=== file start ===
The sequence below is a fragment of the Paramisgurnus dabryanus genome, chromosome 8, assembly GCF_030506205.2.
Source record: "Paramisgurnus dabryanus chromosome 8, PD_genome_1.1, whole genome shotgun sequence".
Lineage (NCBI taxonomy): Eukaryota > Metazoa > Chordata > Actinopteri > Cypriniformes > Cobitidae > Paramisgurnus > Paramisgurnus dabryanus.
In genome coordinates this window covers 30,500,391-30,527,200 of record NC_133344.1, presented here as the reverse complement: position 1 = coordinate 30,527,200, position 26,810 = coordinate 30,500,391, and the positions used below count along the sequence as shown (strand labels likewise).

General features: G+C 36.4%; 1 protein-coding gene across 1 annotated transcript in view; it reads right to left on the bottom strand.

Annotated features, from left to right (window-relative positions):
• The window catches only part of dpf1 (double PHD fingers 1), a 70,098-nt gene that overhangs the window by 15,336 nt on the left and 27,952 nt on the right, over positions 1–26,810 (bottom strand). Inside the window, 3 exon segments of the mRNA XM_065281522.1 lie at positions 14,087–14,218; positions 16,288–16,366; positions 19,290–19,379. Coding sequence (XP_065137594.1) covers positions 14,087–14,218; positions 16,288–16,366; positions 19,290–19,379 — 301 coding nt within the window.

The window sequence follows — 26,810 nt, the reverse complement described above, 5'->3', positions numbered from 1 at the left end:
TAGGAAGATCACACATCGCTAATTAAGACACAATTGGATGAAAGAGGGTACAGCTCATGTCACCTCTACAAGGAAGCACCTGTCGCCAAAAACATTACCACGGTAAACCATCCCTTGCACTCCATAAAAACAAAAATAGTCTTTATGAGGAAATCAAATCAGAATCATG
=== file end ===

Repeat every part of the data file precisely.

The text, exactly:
The sequence below is a fragment of the Paramisgurnus dabryanus genome, chromosome 8, assembly GCF_030506205.2.
Source record: "Paramisgurnus dabryanus chromosome 8, PD_genome_1.1, whole genome shotgun sequence".
Lineage (NCBI taxonomy): Eukaryota > Metazoa > Chordata > Actinopteri > Cypriniformes > Cobitidae > Paramisgurnus > Paramisgurnus dabryanus.
In genome coordinates this window covers 30,500,391-30,527,200 of record NC_133344.1, presented here as the reverse complement: position 1 = coordinate 30,527,200, position 26,810 = coordinate 30,500,391, and the positions used below count along the sequence as shown (strand labels likewise).

General features: G+C 36.4%; 1 protein-coding gene across 1 annotated transcript in view; it reads right to left on the bottom strand.

Annotated features, from left to right (window-relative positions):
• The window catches only part of dpf1 (double PHD fingers 1), a 70,098-nt gene that overhangs the window by 15,336 nt on the left and 27,952 nt on the right, over positions 1–26,810 (bottom strand). Inside the window, 3 exon segments of the mRNA XM_065281522.1 lie at positions 14,087–14,218; positions 16,288–16,366; positions 19,290–19,379. Coding sequence (XP_065137594.1) covers positions 14,087–14,218; positions 16,288–16,366; positions 19,290–19,379 — 301 coding nt within the window.

The window sequence follows — 26,810 nt, the reverse complement described above, 5'->3', positions numbered from 1 at the left end:
TAGGAAGATCACACATCGCTAATTAAGACACAATTGGATGAAAGAGGGTACAGCTCATGTCACCTCTACAAGGAAGCACCTGTCGCCAAAAACATTACCACGGTAAACCATCCCTTGCACTCCATAAAAACAAAAATAGTCTTTATGAGGAAATCAAATCAGAATCATG